The Covidien Parietene mesh is a line of implantable hernia mesh devices that are made and sold by Covidien, a subsidiary of Medtronic. Like many hernia mesh implants, though, the Parietene devices have several defects that can cause medical complications as well as chronic pain for those who have had them implanted. Numerous victims have had to file hernia mesh lawsuits to recover compensation for their experiences.
- 1. Covidien Parietene hernia mesh implants
- 2. Why are Covidien Parietene mesh implants defective?
- 3. No recall for the Covidien Parietene implants
1. Covidien Parietene hernia mesh implants
The Covidien Parietene line of hernia mesh implants is comprised of a small handful of models:
- Parietene DS Composite Mesh,
- Parietene Macroporous, and the
- Parietene Progrip.
Each model has slightly different traits that tailor it for use in different procedures and to repair different types of hernias.
All of them, though, rely on polypropylene mesh to repair hernias. After a surgeon has made an incision and corrected the hernia, the surgeon can implant a Covidien Parietene device on the location of the hernia. The polypropylene mesh used in the implant is designed to create scar tissue on the abdominal wall that had been weak enough to permit the hernia. This scar tissue grows into the mesh’s pores, effectively pulling the mesh in to join the muscle. Together with the additional scar tissue, the presence of the mesh is supposed to strengthen the muscle enough to prevent a recurring hernia.
2. Why are Covidien Parietene mesh implants defective?
Covidien Parietene implants are defective because they use polypropylene mesh. Polypropylene is a cheap type of plastic that erodes or deteriorates in the presence of oxygen, a process known as oxidization. The tissues and blood that surround hernia mesh implants are all rich in oxygen. Even when polypropylene is chemically treated with an antioxidant additive before being implanted, that additive only slows down the process. Because hernia mesh devices are by design meant to be permanent, even a slow erosion process is likely to cause medical complications and severe pain and discomfort.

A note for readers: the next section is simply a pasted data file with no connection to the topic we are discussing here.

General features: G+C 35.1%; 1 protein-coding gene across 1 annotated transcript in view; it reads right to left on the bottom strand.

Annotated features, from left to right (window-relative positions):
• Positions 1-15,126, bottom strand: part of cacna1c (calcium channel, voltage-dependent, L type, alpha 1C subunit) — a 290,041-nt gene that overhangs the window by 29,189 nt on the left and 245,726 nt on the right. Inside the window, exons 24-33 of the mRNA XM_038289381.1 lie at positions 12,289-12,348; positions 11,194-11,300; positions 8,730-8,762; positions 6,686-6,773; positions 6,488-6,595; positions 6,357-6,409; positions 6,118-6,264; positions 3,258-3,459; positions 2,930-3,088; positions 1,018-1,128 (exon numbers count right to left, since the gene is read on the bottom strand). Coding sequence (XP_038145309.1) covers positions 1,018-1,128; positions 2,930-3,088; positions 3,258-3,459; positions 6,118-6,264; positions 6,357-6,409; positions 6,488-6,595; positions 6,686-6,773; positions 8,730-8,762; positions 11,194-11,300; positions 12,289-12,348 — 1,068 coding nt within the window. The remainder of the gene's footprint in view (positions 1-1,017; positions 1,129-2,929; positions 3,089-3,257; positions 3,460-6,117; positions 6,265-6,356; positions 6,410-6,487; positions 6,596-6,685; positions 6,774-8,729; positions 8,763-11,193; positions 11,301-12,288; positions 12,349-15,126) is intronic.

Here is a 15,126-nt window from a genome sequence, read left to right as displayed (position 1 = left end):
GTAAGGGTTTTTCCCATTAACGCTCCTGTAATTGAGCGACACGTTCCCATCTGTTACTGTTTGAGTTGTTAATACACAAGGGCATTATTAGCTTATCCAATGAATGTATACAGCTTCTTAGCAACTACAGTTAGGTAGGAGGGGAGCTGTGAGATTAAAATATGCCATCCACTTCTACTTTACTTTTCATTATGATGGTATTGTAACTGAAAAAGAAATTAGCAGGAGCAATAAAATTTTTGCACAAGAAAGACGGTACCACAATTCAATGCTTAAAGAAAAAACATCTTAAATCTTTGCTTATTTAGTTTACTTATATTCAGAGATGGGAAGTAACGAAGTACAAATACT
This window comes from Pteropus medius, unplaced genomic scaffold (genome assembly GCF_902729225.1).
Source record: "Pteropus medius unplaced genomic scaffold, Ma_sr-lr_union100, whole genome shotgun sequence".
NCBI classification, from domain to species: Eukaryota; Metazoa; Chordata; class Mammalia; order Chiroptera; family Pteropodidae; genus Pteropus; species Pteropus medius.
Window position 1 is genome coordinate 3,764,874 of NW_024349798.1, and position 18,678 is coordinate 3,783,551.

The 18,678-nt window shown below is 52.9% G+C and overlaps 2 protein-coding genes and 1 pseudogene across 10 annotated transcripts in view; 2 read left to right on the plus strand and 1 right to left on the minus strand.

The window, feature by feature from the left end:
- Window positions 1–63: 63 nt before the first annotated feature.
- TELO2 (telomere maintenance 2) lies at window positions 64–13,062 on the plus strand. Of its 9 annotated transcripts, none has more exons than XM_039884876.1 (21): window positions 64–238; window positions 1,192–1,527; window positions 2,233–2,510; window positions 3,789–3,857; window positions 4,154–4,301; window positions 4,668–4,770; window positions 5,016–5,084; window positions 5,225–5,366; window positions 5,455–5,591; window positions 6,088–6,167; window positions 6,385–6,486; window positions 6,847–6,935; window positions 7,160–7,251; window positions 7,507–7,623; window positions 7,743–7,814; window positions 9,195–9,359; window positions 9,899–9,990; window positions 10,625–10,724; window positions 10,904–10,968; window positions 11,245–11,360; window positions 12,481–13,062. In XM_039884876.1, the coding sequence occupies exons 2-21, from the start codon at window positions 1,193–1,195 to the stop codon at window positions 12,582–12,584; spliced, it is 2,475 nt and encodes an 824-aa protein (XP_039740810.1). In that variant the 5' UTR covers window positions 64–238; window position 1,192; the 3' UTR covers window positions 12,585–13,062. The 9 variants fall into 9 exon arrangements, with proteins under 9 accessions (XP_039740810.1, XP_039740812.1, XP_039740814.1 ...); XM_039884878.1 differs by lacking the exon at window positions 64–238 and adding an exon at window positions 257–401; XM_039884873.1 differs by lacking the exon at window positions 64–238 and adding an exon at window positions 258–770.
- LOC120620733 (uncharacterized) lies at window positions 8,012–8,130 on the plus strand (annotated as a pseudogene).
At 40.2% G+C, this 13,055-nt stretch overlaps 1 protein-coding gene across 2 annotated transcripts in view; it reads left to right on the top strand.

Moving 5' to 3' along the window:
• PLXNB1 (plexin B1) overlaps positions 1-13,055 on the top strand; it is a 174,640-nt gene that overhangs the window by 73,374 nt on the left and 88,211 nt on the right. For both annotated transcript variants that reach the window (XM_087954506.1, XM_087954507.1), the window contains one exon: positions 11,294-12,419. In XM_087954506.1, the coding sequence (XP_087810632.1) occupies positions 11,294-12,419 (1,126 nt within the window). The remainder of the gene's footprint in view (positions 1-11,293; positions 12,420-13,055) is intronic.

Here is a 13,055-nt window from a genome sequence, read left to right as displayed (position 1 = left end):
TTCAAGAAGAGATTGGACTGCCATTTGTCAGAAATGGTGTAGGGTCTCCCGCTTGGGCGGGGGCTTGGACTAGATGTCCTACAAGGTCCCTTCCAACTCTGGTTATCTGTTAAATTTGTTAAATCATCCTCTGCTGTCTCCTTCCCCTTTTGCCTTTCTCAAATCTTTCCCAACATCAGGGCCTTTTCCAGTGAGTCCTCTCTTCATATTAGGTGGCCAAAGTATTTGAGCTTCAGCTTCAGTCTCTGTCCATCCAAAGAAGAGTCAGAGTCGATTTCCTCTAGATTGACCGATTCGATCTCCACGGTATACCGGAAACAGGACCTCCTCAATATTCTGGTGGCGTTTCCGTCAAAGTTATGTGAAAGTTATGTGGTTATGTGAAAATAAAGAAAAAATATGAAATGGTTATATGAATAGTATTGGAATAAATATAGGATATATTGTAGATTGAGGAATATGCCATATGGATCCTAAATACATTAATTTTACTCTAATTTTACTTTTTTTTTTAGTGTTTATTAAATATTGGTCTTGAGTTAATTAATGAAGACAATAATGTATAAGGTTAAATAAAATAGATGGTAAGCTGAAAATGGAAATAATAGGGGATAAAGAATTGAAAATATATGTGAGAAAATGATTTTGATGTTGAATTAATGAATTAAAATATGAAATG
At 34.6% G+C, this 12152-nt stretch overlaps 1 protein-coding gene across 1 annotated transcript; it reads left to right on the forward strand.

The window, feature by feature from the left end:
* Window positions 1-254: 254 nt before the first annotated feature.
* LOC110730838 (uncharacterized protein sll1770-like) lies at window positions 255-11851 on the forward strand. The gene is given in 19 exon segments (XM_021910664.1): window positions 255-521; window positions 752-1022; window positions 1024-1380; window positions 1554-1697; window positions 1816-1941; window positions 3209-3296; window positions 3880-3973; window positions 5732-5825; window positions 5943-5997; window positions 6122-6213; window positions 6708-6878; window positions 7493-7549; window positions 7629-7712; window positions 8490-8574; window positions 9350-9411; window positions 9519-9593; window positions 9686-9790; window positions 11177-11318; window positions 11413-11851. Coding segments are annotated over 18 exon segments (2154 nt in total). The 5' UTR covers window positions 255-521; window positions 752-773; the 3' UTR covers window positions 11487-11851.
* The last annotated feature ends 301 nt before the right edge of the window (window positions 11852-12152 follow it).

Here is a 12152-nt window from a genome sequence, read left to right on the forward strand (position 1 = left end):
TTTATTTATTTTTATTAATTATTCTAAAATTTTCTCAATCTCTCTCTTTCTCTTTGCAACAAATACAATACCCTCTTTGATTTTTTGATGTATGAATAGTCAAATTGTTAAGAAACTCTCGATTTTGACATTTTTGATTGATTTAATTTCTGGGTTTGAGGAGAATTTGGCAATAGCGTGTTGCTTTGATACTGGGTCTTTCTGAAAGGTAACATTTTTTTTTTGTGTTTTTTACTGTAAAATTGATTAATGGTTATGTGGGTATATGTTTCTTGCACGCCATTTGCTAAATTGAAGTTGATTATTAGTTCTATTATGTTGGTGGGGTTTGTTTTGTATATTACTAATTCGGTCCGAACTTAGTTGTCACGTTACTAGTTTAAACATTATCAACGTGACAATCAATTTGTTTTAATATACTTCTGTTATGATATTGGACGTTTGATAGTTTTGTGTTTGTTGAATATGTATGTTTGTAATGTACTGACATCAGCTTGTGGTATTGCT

For hernia mesh implants, the worst part of polypropylene erosion is when the device shrinks. The whole point of polypropylene mesh in hernia implants is to create scar tissue that combines the mesh to the abdominal wall. When the mesh begins to erode and shrink, if it has already conformed to the abdominal wall, that shrinkage is going to tug and pull on the tissues and muscles it has connected to. The result is very uncomfortable and often very painful.
Worse, if nerves have also grown into the mesh implant, those feelings of discomfort and pain are likely to be exacerbated.
In some cases, Covidien Parietene hernia mesh devices shrink so much that they peel away from the abdominal wall. Not only does this drastically weaken the abdominal muscles and increase the odds of a recurring hernia, the device can also fold back on itself or even migrate away from the implant location, causing medical problems wherever it goes.
3. No recall for the Covidien Parietene implants
In spite of the risks that Covidien Parietene implants pose for patients and the injuries those patients have suffered, there has not been a recall for any models in the Covidien Parietene line of implants. As a result, victims who have suffered chronic pain or who have needed subsequent surgeries to repair the damage caused by their Parietene implant have had to join an existing hernia mesh MDL to recover the compensation they deserve.